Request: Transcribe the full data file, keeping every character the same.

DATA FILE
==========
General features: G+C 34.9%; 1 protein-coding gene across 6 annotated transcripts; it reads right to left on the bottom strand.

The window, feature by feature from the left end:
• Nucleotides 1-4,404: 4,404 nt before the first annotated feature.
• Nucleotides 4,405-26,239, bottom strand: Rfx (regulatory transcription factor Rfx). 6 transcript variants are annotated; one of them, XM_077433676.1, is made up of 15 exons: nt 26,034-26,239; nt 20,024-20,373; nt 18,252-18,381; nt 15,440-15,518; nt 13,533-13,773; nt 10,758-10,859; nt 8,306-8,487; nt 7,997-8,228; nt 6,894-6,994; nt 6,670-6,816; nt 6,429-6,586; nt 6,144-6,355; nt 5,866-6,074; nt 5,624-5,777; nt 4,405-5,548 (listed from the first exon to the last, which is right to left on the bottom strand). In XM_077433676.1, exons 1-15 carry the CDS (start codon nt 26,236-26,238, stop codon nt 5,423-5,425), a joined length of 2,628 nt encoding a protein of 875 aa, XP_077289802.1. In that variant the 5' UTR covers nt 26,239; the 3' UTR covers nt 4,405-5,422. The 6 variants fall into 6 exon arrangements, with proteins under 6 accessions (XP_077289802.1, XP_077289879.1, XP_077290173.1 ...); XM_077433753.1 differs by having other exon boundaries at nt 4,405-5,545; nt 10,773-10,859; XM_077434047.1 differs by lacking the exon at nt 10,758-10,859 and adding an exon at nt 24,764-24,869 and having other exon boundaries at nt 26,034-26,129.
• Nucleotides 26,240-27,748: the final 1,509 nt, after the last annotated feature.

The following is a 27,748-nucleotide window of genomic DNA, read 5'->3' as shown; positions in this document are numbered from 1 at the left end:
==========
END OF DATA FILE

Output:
General features: G+C 34.9%; 1 protein-coding gene across 6 annotated transcripts; it reads right to left on the bottom strand.

The window, feature by feature from the left end:
• Nucleotides 1-4,404: 4,404 nt before the first annotated feature.
• Nucleotides 4,405-26,239, bottom strand: Rfx (regulatory transcription factor Rfx). 6 transcript variants are annotated; one of them, XM_077433676.1, is made up of 15 exons: nt 26,034-26,239; nt 20,024-20,373; nt 18,252-18,381; nt 15,440-15,518; nt 13,533-13,773; nt 10,758-10,859; nt 8,306-8,487; nt 7,997-8,228; nt 6,894-6,994; nt 6,670-6,816; nt 6,429-6,586; nt 6,144-6,355; nt 5,866-6,074; nt 5,624-5,777; nt 4,405-5,548 (listed from the first exon to the last, which is right to left on the bottom strand). In XM_077433676.1, exons 1-15 carry the CDS (start codon nt 26,236-26,238, stop codon nt 5,423-5,425), a joined length of 2,628 nt encoding a protein of 875 aa, XP_077289802.1. In that variant the 5' UTR covers nt 26,239; the 3' UTR covers nt 4,405-5,422. The 6 variants fall into 6 exon arrangements, with proteins under 6 accessions (XP_077289802.1, XP_077289879.1, XP_077290173.1 ...); XM_077433753.1 differs by having other exon boundaries at nt 4,405-5,545; nt 10,773-10,859; XM_077434047.1 differs by lacking the exon at nt 10,758-10,859 and adding an exon at nt 24,764-24,869 and having other exon boundaries at nt 26,034-26,129.
• Nucleotides 26,240-27,748: the final 1,509 nt, after the last annotated feature.

The following is a 27,748-nucleotide window of genomic DNA, read 5'->3' as shown; positions in this document are numbered from 1 at the left end: